Instead of outline common-sense solutions to fix the problems plaguing our nation, he essentially proposed to double-down on the same disastrous policies that helped get us into this mess. That may play well to his far left political base, but not to the American people. They know that as sunnily as the President portrayed the state of the nation in his address, it can’t cloud the very real problems we confront – problems that his disastrous policies have made demonstrably worse.
For example, the U.S. has lost 1.7 million jobs since the President took office, according the U.S. Department of Labor Statistics. Moreover, unemployment has remained above 8 percent nationally for a record 35 consecutive months and the average length of unemployment has doubled, from nearly 20 weeks to just less than 41 weeks.
And let’s not forget the national debt, the elephant in the room that the President largely ignored in his speech. In his first State of the Union address, the President pledged to cut the deficit in half by the end of his first term. Instead, he has presided over the three highest deficits in history and added $4.6 trillion to the national debt, which now stands at $15.2 trillion and is climbing.
Our nation is following in the footsteps of Greece, Spain and other debt-ridden European countries facing economic calamity. But rather than cut out-of-control spending, the President proposed raising taxes on the very people – small-business owners, for instance -- who create 70 percent of the new jobs in the U.S. and can best help put our country back on the path to economic prosperity – all so he can keep on spending.
In touting the need for a strong economy that was “built to last,” the President did pay lip service to manufacturers, saying he was committed to helping them keep their plants and jobs here in the U.S. Such assurances mean little, however, when our nation’s high corporate tax rate and the Administration’s excessive and punitive regulations continue to drive American manufacturing jobs overseas.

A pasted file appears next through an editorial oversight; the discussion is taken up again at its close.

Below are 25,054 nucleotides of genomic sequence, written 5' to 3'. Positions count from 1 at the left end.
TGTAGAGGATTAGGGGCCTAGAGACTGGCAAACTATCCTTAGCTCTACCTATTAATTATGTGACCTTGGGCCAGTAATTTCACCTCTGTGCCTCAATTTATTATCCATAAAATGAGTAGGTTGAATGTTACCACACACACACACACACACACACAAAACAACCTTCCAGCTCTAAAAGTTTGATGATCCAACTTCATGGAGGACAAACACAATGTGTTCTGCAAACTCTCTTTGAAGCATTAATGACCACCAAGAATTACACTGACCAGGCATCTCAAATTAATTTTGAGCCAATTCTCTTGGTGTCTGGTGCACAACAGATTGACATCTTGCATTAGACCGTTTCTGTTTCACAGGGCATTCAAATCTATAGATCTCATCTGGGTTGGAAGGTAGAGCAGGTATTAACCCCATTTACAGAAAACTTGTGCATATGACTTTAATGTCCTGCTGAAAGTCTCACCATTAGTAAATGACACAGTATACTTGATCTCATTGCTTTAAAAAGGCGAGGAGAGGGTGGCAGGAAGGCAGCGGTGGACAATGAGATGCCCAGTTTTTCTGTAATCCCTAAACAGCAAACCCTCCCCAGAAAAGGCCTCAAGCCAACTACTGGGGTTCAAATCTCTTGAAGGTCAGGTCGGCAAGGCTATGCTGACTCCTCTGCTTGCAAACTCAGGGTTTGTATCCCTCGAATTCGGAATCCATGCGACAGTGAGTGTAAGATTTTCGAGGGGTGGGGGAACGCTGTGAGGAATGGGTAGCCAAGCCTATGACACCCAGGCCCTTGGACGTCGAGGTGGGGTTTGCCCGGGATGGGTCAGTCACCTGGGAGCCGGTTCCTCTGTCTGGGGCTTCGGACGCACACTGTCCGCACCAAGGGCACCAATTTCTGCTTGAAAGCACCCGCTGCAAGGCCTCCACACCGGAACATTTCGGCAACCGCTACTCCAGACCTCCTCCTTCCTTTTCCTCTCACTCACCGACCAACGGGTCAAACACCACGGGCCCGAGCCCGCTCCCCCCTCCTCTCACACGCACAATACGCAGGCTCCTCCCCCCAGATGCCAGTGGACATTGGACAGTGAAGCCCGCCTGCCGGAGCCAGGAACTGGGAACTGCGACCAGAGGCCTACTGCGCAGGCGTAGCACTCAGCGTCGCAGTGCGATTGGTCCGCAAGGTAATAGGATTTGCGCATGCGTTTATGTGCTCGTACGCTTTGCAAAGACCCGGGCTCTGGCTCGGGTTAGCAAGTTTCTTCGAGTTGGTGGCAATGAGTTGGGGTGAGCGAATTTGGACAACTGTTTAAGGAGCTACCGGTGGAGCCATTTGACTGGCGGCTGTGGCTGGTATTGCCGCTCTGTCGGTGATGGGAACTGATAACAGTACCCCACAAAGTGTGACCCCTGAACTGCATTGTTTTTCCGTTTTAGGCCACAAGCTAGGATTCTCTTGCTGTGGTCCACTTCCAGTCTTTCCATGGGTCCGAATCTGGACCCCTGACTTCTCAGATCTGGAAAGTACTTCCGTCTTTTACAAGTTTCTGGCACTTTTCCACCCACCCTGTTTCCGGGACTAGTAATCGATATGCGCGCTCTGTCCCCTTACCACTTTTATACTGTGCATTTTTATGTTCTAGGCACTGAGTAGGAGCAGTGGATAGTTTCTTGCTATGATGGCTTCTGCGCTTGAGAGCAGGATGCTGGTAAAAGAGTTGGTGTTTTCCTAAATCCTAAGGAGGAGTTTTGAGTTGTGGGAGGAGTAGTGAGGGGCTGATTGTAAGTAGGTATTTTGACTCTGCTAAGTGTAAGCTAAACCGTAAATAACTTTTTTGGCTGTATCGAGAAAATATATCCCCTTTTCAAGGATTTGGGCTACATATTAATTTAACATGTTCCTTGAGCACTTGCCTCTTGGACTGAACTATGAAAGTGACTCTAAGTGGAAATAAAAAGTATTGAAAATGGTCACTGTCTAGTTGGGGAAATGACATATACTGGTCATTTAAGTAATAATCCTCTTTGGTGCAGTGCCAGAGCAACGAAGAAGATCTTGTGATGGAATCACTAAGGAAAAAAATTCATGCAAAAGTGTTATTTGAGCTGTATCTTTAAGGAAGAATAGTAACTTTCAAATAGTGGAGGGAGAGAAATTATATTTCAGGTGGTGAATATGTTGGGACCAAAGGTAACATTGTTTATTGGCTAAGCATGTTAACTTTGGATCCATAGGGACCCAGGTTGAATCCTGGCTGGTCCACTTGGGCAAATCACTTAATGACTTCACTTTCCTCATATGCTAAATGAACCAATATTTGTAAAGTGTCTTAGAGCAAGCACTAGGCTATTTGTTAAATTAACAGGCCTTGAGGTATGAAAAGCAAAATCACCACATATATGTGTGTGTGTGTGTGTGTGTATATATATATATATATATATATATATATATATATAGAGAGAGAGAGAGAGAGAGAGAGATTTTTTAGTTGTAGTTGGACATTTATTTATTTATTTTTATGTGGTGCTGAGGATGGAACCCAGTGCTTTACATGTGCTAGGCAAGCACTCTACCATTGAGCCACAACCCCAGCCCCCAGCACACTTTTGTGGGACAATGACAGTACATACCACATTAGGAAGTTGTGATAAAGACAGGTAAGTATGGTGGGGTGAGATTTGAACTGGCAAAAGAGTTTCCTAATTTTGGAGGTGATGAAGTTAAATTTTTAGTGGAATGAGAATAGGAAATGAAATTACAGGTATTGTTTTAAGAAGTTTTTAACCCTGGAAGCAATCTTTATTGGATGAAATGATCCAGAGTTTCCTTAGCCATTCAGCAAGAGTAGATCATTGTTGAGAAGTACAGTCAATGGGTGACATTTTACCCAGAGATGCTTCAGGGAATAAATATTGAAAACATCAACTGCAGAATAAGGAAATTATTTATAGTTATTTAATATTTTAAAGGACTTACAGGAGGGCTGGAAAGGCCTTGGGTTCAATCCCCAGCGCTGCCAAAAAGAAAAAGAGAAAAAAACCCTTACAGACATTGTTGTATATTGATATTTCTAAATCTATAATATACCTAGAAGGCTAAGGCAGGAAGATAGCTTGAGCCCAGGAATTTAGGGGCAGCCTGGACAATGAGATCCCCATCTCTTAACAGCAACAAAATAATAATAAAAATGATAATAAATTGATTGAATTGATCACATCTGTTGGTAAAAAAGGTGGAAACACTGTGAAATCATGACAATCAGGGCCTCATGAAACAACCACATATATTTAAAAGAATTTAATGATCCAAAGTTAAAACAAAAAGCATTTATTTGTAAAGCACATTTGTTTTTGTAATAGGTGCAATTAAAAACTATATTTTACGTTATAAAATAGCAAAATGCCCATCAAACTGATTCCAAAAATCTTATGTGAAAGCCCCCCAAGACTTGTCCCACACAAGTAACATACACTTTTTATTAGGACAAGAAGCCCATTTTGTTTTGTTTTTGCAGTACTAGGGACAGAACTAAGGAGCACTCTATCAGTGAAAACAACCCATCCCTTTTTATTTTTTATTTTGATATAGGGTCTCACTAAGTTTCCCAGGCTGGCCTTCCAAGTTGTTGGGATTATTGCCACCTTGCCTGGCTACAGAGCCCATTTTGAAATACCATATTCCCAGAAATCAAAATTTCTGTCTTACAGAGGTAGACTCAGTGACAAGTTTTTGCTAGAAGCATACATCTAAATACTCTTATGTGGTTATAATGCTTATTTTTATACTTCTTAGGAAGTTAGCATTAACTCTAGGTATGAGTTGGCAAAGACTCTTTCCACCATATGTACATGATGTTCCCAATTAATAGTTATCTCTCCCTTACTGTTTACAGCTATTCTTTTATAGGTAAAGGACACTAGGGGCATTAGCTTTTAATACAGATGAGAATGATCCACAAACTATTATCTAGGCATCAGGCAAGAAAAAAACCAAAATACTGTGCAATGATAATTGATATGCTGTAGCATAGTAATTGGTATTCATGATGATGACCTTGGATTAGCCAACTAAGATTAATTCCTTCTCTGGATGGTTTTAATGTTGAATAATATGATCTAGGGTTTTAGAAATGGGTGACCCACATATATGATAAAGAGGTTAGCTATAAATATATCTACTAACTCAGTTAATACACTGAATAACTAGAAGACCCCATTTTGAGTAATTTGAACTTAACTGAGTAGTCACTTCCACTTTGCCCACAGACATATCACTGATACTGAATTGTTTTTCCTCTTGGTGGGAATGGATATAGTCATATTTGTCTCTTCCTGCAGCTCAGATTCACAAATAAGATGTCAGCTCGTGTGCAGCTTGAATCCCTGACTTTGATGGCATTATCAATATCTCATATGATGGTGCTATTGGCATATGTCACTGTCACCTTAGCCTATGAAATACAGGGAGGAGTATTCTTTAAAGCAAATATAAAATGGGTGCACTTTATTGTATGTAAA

Incredibly, the President also had the audacity to talk about developing our domestic energy resources – this a week after denying a permit to build the Keystone XL pipeline, a shovel-ready project that would lower energy costs, lessen our reliance on overseas oil and provide jobs for tens of thousands of American workers.
Unfortunately, that isn’t the only energy project this President has sacrificed on the altar of environmental extremism. He also has clamped down on offshore drilling and choked off access to energy resources across the nation, including here in Utah where energy leases have been slashed by 87 percent. At the same time, the President handed over $2 billion in U.S. taxpayer money to Brazil to subsidize its production of Brazilian oil.
Well, in my travels across our state, it is clear that Utahns don’t want more of what this Administration has dished out over the past three years – more government, more spending, more taxes and more crippling debt. They also reject the President’s class-warfare economics that have sought to divide – not unite – our country.
Like Americans everywhere, Utahns were looking for the President to show leadership in his address to the nation. Instead, he gave them more hollow rhetoric and empty promises. If Utahns were afforded equal time, their response to the President would be simple: Lead, follow, or get out of the way.